If you walked down Chicago Avenue just south of 35th Street this past July, you might have noticed a space encircled by hanging quilts. You might have heard peals of knowing laughter, songs of affirmation — and piercing, anguished screams of rage and grief.
Those were the sounds of What to Send Up When It Goes Down, a play that was also described as a “ritual,” a production by and primarily for the Black community. Written by Aleshea Harris and directed by Signe V. Harriday, What to Send Up was Pillsbury House Theatre’s first mainstage production since the COVID-19 shutdown.
“All of theater, when done well, is a kind of ritual,” explains Harriday during a joint interview with her colleague Noël Raymond. “When we name it explicitly as a ritual, it invites the possibility of being changed by the experience. And I know that I was changed, in the best of ways. I was renewed, oftentimes. My spirit was affirmed.”
“I still cry now, every time we gather a group of artists in person,” says Raymond. “Not doing that was devastating.”
The production will be remounted this September 18-28.
Located just three blocks north of George Floyd Square, Pillsbury House Theatre provided sustenance both artistic and physical last summer, hosting online programming and opening a community aid pantry as the city grieved and roiled.
While the challenges were acute, the orientation of the organization’s response was clear. “Our mission, from day one, is to shine a light on injustices and do everything we can with the organizational resources and our artistic expertise and our position in the community to disrupt those inequities,” says Raymond.
Founded by Ralph Remington in 1992, Pillsbury House Theatre was envisioned “as a professional arts institution committed to the Settlement House tradition of creating art in collaboration with the community.” That community connection has grown over time, and, in 2009, the arts institution and the neighborhood center fully merged.
“The vision is the same, and has been the same since Ralph was here: justice-focused and equity-focused,” says Raymond. “Our purpose is to create art; to integrate art into places where it’s not.” That includes both inside and outside of their building.
As Pillsbury House Theatre approaches its 30-year anniversary in 2022, the organization is moving forward with a new leadership structure. When Raymond’s longtime co-director Faye M. Price left this summer to pursue other projects, Harriday joined the organization as artistic producing director.
“Noël and Faye had an incredible partnership in making this place a vibrant institution,” says Harriday. “I have every intention of continuing that legacy.”
While the theater’s acclaimed main stage productions were put on pause last year due to the pandemic, other programming continued. That included longstanding public art initiatives exemplified by the Illuminating Legacies project supporting work by four south Minneapolis African American artists, and the McKnight Fellowships for Community-Engaged Artists, which Pillsbury House administers.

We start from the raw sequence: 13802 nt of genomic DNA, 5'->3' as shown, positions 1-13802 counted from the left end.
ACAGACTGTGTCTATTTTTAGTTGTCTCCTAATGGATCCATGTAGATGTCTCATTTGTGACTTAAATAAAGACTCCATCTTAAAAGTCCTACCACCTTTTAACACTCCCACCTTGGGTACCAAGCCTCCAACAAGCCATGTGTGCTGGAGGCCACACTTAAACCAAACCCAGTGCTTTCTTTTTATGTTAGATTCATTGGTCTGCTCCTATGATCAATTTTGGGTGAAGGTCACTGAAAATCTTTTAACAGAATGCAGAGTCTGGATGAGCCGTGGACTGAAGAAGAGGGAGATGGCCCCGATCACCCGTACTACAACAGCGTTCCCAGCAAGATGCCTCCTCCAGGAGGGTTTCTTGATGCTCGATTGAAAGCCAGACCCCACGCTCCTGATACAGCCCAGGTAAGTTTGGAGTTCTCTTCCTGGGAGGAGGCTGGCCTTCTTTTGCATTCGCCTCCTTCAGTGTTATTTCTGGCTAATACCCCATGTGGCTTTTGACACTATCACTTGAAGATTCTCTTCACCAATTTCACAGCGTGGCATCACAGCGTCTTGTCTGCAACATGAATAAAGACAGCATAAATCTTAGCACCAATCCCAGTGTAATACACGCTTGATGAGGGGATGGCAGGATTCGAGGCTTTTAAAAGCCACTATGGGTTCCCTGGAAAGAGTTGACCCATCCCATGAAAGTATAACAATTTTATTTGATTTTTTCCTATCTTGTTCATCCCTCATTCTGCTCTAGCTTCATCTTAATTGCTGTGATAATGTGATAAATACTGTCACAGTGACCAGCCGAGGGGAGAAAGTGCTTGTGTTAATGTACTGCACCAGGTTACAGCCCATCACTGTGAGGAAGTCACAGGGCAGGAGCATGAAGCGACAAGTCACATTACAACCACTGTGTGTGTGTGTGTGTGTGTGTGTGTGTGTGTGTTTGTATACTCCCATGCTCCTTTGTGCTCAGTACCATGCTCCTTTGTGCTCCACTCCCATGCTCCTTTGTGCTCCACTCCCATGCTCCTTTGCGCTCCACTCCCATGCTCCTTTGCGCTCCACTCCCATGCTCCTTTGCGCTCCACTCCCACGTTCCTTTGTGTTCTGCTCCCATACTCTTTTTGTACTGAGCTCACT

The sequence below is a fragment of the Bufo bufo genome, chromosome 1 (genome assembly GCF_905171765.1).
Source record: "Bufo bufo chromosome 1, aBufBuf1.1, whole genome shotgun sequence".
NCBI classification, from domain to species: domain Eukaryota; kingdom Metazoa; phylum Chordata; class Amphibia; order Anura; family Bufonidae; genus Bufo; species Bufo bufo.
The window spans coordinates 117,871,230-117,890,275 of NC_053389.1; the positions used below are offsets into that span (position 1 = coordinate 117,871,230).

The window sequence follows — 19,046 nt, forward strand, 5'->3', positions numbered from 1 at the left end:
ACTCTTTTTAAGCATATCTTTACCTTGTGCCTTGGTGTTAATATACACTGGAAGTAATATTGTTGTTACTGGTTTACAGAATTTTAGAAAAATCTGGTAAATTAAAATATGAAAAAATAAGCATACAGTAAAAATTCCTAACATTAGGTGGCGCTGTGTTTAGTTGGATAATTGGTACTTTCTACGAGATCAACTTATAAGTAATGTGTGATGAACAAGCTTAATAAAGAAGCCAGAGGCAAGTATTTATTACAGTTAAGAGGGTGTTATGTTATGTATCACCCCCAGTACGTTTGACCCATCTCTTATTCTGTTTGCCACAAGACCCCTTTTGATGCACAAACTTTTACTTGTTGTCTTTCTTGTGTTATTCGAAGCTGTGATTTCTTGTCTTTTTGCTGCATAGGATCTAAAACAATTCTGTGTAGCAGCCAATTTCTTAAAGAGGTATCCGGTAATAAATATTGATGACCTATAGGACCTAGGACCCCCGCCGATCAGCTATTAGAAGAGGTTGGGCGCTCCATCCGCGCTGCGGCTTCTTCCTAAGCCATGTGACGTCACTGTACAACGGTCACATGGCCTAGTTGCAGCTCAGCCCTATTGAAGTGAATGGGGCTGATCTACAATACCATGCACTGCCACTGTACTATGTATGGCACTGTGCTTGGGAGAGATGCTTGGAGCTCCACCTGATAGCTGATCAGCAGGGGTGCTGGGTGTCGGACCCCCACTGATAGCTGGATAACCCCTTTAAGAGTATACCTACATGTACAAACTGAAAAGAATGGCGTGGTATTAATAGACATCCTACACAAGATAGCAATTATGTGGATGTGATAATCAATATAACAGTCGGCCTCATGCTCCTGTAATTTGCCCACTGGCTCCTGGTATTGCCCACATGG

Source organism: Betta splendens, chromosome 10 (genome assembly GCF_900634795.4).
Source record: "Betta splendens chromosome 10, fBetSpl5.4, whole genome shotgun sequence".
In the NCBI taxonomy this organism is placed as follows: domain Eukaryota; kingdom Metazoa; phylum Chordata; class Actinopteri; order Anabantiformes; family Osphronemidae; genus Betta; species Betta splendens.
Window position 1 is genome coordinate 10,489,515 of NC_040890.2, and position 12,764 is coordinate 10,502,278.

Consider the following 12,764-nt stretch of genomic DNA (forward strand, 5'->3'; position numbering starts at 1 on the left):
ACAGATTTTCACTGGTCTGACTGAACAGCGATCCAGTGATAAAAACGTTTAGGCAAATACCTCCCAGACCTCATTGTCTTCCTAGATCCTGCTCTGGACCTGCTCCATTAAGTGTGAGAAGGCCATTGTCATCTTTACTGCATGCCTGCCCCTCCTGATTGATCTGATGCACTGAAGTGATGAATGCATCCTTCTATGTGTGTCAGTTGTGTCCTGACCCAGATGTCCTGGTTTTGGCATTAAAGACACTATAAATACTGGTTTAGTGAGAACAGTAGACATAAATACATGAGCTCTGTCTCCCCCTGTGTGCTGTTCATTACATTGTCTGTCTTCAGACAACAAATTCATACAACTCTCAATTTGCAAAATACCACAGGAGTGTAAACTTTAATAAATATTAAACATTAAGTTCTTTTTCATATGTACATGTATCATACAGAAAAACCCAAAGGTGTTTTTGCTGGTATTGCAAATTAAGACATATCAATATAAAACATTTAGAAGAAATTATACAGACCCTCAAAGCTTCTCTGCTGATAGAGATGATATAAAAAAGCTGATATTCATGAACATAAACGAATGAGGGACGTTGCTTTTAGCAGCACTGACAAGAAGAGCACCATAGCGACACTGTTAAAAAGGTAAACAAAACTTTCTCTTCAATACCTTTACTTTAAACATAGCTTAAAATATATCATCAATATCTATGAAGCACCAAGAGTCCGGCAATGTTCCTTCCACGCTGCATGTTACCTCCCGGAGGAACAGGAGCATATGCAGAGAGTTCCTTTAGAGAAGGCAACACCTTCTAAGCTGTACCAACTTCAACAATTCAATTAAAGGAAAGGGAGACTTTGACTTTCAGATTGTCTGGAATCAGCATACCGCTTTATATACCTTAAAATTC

“I love Pillsbury H+T so hard,” writes Saymoukda Duangphouxay Vongsay via email. The Lao American writer was a multi-season participant in Pillsbury House’s Chicago Avenue Project, a youth mentoring theater program. Now she’s a 2021 McKnight Fellow. “The heart of my practice is about making connections between this and that: between people and people, people and information, people and experiences, people and spaces, people and histories… To me, PHT does that so well: making connections.”
In an artists’ talk conducted last November (also archived on the Illuminating Legacies website), participants in the program shared how the work they created last year — films both documentary (Daniel Bergin) and poetic (Junauda Petrus-Nasah), a sculpture panel (Esther Osayande), history cards celebrating Black Minnesotans (Valérie Déus) — was particularly meaningful, and only possible because the program represented an ongoing organizational investment in the community.
“It wasn’t extractive,” said Petrus-Nasah in that artists’ talk. “This often happens after Black tragedy or pain: all of a sudden entities care about Black creative output… [But Pillsbury House] was supporting Black artists and artists of color and young artists in doing dope experimental art, not as a response to a tragedy, but just as a commitment to an important capture of creativity.”
Pillsbury House’s Breaking Ice program — which uses devised performances to spark workplace dialogue about diversity, equity, and inclusion — moved online during the pandemic. Over the course of 2020, “the tenor of those conversations changed a lot. We were able to go at those issues much more directly in corporate environments,” says Raymond. “That felt really good; to be able just to name white supremacy as a force that’s operating and have people receive that and be able to actually talk openly about that. But that didn’t change our programming, it just helped us push it to that next layer that we’ve been trying to get to.”
In addition to the organization’s ongoing programming, Harriday is considering what the future will hold for their professional theatrical productions amidst conditions she aptly describes as “dynamic.”
“A lot of people have been asking me, ‘How are you going to design a season, and how are you going to pick shows?’” she says. “I’ve come to settle on an answer that feels really right and authentic for me, which is true to the history of this place. I’m thinking about the people, and I am letting relationships and people be the core driving factor to decision-making around what’s next.”